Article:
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Just Look at the Size of that Thing

The committee that will poke and prod the state's tax system, searching for something more lucrative and less painless, has swollen to nearly two dozen Texans, and we've been able to snag most of the names (it's hard to keep a secret when that many people get involved). Gov. Rick Perry is hoping to finish the list and make it public within the next few days, and the panel could get in a couple of meetings before the holidays shut government down.  

The committee that will poke and prod the state's tax system, searching for something more lucrative and less painless, has swollen to nearly two dozen Texans, and we've been able to snag most of the names (it's hard to keep a secret when that many people get involved). Gov. Rick Perry is hoping to finish the list and make it public within the next few days, and the panel could get in a couple of meetings before the holidays shut government down.  

Former Comptroller John Sharp, a Democrat who ran against Perry in 1998 and against Lt. Gov. David Dewhurst in 2002, will chair the panel. He'll be joined by an assortment of business and policy people from around the state. No elected officials will be on the committee, but both Dewhurst and House Speaker Tom Craddick were able to name at least one ally. The list wasn't complete when we went to print, but we've checked these names with some reliable folks:

Truman Arnold of Texarkana, a Democrat who's in oil and gas and used to own a chain of convenience stores;

Bill Blaylock, tax director at Texas Instruments in Dallas;

A. J. Brune III, the CFO of Wagner and Brown in Midland and Craddick's pick for the panel;

• Randy Cain, a tax consultant with Ernst & Young in San Antonio;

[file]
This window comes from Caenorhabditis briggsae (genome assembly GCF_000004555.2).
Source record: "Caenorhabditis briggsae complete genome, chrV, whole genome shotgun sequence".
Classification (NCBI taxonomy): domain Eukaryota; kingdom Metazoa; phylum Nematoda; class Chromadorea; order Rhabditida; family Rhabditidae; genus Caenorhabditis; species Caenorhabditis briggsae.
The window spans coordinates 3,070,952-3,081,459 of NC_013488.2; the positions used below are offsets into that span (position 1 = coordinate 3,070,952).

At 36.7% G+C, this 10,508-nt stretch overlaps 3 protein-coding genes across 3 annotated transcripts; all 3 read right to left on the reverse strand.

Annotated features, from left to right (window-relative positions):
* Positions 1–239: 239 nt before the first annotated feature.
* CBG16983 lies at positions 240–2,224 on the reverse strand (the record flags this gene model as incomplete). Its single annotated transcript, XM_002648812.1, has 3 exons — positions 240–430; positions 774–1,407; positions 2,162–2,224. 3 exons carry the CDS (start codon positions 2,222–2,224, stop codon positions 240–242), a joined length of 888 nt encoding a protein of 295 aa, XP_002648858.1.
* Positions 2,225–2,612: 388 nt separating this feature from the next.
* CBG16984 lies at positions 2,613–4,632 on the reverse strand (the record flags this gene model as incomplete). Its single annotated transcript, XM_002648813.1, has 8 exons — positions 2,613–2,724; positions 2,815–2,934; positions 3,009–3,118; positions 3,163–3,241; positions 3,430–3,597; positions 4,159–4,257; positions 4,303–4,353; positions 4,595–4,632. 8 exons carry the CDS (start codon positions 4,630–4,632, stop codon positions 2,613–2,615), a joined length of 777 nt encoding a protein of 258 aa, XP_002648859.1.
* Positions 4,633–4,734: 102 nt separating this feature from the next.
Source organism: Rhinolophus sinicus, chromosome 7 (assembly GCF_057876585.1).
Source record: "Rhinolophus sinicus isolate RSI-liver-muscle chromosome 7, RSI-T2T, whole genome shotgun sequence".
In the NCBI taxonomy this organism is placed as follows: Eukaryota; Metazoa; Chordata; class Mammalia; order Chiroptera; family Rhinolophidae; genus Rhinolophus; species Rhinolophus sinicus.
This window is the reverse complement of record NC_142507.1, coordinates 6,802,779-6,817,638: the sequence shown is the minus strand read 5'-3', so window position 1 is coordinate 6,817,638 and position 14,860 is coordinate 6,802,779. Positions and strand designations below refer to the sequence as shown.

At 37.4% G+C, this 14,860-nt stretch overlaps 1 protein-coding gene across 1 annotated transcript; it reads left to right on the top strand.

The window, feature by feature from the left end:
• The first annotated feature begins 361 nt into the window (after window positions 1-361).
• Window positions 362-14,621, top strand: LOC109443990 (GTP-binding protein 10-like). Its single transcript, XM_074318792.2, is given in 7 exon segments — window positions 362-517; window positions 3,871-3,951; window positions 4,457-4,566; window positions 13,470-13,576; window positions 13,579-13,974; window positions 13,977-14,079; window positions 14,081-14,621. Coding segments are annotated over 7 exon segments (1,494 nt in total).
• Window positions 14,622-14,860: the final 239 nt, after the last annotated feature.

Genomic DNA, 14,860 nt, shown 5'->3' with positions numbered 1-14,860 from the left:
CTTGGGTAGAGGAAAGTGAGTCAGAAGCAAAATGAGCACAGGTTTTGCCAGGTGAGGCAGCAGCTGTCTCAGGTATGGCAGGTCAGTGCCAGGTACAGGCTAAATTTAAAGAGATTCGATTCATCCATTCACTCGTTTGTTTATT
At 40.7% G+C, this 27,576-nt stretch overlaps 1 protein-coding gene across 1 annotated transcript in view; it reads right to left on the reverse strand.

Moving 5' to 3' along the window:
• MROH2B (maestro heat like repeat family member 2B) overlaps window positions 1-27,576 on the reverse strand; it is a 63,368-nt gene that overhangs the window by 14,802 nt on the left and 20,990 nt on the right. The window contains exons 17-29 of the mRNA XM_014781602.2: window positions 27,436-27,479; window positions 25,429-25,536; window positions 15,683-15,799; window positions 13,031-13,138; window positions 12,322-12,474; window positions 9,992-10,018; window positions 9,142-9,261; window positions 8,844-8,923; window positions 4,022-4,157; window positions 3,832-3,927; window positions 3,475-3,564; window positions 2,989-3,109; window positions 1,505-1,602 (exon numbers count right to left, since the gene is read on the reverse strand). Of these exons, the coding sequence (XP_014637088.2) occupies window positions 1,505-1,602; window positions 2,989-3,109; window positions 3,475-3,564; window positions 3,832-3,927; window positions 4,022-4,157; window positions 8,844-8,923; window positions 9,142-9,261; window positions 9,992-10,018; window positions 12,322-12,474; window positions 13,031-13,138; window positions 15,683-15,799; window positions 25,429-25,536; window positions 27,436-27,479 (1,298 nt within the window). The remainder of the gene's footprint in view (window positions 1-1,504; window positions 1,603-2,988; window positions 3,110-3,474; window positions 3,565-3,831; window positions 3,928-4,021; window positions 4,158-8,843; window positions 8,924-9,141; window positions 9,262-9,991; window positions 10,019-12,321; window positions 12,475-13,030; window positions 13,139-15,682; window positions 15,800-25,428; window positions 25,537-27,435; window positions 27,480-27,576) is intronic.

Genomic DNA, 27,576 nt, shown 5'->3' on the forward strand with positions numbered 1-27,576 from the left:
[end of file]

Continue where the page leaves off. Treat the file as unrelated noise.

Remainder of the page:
Alonzo Cantu of McAllen, who's in construction, banking and other businesses;

James Dannebaum of Dannebaum Engineering Corp. of Houston;

Wendy Lee Gramm, an economist with the Mercatus Center in Washington, the wife of former U.S. Sen. Phil Gramm, and the rare person on this list with a Wikipedia entry;

Hunter Hunt, an executive with Hunt Oil in Dallas;

Woody Hunt, chairman and CEO of Hunt Building Corp. of El Paso;

Kenneth Jastrow of Austin, Chairman and CEO of Temple-Inland Corp.;

Jodie Jiles, chairman of the Houston Partnership and an executive with First Albany Capital;

Judy Lindquist, vice president and general counsel for San Antonio-based H.E.B.;

William McMinn of Houston, a businessman and Republican donor;

Ernie Morales, co-owner of Morales Feedlots in Devine;

Jan Newton, president of SBC-Texas;

Dennis Patillo, who runs a Houston real estate company and is the incoming chairman of the Texas Association of Realtors;

John Roach, chairman emeritus of Fort Worth-based Tandy Corp.;

Robert Rowling of Dallas, owner of Omni Hotels, Gold's Gym International and other enterprises, and the 43rd person on Forbes Magazine's list of richest humans;

Ron Steinhart of Dallas, a former exec with Bank One and several other banks;

• Dr. David Teuscher, a Beaumont doctor and a member of the State Republican Executive Committee; and

Howard Wolfe, a Houston attorney and close friend of Dewhurst's.

A footnote: Dewhurst wasn't happy when Perry named Sharp to head the panel and still hasn't met with his former rival. You can get a measure of his ire if you know who he initially suggested for a spot on Perry's tax panel: Jim Francis of Dallas, an outspoken Republican critic of the governor who was urging U.S. Sen. Kay Bailey Hutchison to challenge Perry. Francis didn't make the cut, and Dewhurst and Sharp are apparently trying to put together their first meeting since the rancorous 2002 contest for Lite Guv. 

Judge Not 

Finding evidence of politics in the Texas judiciary is like finding chicken in Bo Pilgrim's refrigerator. They're chosen in partisan elections or appointed by partisan officeholders (the judges, not the chickens) and their fates rise and fall with those of the political parties.  

When somebody in Texas wants to be a judge, they either cozy up to an officeholder with the ability to appoint them, or they get involved in local judicial politics and start raising money and giving money and getting and giving favors, just like constables and sheriffs and governors. A tired line from redistricting — "you can't take the politics out of politics" — applies to judges, too, when they're elected or appointed by politicians.